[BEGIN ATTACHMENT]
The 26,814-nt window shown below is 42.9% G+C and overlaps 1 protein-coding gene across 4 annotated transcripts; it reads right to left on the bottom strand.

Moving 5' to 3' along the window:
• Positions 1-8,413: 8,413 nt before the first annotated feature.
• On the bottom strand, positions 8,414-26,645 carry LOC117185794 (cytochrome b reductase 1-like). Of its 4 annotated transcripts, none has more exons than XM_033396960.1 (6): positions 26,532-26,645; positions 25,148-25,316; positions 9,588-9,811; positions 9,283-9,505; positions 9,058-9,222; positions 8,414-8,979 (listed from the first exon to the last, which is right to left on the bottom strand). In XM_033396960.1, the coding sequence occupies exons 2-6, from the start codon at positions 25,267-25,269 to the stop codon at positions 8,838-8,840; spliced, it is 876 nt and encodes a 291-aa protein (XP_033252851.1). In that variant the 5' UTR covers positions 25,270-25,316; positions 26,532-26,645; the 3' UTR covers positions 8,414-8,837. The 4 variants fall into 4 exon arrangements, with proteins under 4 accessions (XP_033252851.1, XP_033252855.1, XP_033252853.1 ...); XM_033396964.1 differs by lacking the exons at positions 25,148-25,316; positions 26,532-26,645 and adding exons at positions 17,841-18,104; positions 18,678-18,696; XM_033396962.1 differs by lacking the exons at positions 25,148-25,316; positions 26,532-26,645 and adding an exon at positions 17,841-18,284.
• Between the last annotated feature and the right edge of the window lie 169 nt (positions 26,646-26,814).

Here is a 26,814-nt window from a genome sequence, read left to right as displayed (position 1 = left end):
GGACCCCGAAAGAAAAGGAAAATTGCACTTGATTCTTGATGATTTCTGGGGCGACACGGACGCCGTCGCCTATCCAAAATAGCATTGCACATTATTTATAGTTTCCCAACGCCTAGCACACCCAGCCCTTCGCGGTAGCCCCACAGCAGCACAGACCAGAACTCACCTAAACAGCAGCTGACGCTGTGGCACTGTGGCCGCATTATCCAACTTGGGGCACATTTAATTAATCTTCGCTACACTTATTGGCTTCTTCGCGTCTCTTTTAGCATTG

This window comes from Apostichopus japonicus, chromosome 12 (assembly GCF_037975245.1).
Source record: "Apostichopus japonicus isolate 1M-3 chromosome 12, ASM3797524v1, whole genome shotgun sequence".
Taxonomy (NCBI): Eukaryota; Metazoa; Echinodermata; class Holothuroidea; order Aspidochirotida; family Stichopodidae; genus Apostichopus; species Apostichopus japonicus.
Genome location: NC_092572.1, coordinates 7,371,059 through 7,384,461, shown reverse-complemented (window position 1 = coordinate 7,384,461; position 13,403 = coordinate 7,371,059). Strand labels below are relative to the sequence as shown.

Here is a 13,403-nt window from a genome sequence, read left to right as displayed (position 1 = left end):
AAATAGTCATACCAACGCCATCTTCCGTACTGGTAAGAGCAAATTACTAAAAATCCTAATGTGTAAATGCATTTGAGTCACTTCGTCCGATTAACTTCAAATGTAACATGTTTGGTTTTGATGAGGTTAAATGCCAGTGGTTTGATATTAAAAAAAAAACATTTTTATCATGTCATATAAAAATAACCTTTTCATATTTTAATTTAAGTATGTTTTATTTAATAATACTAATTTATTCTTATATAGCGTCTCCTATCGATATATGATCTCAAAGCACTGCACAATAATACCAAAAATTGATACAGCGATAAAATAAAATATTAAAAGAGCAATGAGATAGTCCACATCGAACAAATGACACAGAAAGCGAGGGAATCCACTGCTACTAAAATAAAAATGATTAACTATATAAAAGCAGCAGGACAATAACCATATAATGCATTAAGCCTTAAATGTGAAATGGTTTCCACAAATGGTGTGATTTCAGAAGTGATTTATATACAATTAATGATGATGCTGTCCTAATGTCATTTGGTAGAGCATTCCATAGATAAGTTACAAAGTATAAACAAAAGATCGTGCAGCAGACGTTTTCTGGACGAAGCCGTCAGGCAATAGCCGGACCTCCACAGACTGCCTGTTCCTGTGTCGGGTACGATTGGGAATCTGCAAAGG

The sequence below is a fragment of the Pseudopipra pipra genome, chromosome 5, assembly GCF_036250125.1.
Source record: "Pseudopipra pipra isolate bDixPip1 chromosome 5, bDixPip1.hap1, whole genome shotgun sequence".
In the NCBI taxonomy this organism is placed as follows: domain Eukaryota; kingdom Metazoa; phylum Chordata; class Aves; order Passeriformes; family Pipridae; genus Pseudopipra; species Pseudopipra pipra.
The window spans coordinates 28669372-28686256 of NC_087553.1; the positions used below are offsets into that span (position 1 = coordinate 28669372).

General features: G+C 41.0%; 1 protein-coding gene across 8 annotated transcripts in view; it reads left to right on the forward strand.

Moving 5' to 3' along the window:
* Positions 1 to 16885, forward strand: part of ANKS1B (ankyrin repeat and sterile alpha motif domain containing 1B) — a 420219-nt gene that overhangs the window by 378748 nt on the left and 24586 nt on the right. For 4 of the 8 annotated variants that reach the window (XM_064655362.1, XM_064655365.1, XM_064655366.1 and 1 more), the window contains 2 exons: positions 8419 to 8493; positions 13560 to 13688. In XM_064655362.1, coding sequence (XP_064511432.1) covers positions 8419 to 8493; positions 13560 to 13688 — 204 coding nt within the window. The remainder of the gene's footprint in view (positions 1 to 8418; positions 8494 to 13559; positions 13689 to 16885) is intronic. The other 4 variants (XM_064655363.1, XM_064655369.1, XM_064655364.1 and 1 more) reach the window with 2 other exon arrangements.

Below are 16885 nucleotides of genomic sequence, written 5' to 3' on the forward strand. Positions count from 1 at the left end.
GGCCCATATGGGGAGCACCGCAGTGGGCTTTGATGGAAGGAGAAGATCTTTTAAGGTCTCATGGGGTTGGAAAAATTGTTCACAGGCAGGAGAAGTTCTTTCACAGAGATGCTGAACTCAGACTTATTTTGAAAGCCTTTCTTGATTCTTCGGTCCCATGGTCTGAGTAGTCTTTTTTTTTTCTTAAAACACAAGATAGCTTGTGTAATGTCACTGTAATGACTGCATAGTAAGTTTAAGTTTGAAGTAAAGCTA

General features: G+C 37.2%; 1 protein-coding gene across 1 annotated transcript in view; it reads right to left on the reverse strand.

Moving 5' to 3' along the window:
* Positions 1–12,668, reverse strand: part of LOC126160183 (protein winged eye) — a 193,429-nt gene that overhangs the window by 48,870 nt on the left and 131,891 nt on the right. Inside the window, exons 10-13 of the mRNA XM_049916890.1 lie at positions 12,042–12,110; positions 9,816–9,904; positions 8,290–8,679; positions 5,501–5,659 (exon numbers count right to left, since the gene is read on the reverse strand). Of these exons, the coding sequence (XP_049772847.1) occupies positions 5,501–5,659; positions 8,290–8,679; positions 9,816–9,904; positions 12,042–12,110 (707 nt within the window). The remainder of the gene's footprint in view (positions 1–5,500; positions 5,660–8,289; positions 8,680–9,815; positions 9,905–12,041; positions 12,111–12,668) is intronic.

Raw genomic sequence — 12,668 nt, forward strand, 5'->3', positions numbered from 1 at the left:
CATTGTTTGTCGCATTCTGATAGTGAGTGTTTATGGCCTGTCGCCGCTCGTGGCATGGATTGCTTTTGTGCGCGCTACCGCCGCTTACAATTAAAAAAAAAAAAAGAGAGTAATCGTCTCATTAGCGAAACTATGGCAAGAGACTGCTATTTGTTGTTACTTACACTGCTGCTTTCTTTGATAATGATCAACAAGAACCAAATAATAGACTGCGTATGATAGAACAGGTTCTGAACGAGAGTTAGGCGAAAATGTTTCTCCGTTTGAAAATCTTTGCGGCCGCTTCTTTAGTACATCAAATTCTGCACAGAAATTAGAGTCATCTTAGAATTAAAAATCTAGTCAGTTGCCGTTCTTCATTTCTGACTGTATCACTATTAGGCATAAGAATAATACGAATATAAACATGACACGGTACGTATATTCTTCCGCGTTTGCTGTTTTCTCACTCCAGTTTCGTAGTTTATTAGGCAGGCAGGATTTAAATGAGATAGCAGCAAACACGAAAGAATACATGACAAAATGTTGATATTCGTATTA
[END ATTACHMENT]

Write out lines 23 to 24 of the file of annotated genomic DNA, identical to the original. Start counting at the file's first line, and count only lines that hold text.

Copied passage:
General features: G+C 37.2%; 1 protein-coding gene across 1 annotated transcript in view; it reads right to left on the reverse strand.

Moving 5' to 3' along the window: